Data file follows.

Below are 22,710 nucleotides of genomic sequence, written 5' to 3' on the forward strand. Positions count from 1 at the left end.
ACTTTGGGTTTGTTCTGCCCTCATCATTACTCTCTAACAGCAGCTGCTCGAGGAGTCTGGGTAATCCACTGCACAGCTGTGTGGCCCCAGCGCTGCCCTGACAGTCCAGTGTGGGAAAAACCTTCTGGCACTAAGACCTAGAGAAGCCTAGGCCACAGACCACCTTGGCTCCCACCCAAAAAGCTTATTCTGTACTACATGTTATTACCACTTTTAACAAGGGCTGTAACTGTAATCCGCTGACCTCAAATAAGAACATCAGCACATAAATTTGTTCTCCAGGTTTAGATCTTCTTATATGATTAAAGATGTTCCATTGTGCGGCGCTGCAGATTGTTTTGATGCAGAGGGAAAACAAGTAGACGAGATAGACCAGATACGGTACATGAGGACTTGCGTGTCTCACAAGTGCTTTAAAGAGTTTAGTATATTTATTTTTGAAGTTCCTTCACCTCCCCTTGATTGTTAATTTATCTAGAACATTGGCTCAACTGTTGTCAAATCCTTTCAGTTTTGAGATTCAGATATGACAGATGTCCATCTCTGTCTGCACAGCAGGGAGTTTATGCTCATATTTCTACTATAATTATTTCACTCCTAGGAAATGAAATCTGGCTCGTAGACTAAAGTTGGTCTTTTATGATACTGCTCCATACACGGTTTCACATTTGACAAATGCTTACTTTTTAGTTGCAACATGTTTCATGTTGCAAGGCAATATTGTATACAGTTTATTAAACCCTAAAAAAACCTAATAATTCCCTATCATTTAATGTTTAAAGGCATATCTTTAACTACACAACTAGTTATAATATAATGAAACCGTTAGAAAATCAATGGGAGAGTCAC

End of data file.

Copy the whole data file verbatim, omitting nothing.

Below are 22,710 nucleotides of genomic sequence, written 5' to 3' on the forward strand. Positions count from 1 at the left end.
ACTTTGGGTTTGTTCTGCCCTCATCATTACTCTCTAACAGCAGCTGCTCGAGGAGTCTGGGTAATCCACTGCACAGCTGTGTGGCCCCAGCGCTGCCCTGACAGTCCAGTGTGGGAAAAACCTTCTGGCACTAAGACCTAGAGAAGCCTAGGCCACAGACCACCTTGGCTCCCACCCAAAAAGCTTATTCTGTACTACATGTTATTACCACTTTTAACAAGGGCTGTAACTGTAATCCGCTGACCTCAAATAAGAACATCAGCACATAAATTTGTTCTCCAGGTTTAGATCTTCTTATATGATTAAAGATGTTCCATTGTGCGGCGCTGCAGATTGTTTTGATGCAGAGGGAAAACAAGTAGACGAGATAGACCAGATACGGTACATGAGGACTTGCGTGTCTCACAAGTGCTTTAAAGAGTTTAGTATATTTATTTTTGAAGTTCCTTCACCTCCCCTTGATTGTTAATTTATCTAGAACATTGGCTCAACTGTTGTCAAATCCTTTCAGTTTTGAGATTCAGATATGACAGATGTCCATCTCTGTCTGCACAGCAGGGAGTTTATGCTCATATTTCTACTATAATTATTTCACTCCTAGGAAATGAAATCTGGCTCGTAGACTAAAGTTGGTCTTTTATGATACTGCTCCATACACGGTTTCACATTTGACAAATGCTTACTTTTTAGTTGCAACATGTTTCATGTTGCAAGGCAATATTGTATACAGTTTATTAAACCCTAAAAAAACCTAATAATTCCCTATCATTTAATGTTTAAAGGCATATCTTTAACTACACAACTAGTTATAATATAATGAAACCGTTAGAAAATCAATGGGAGAGTCAC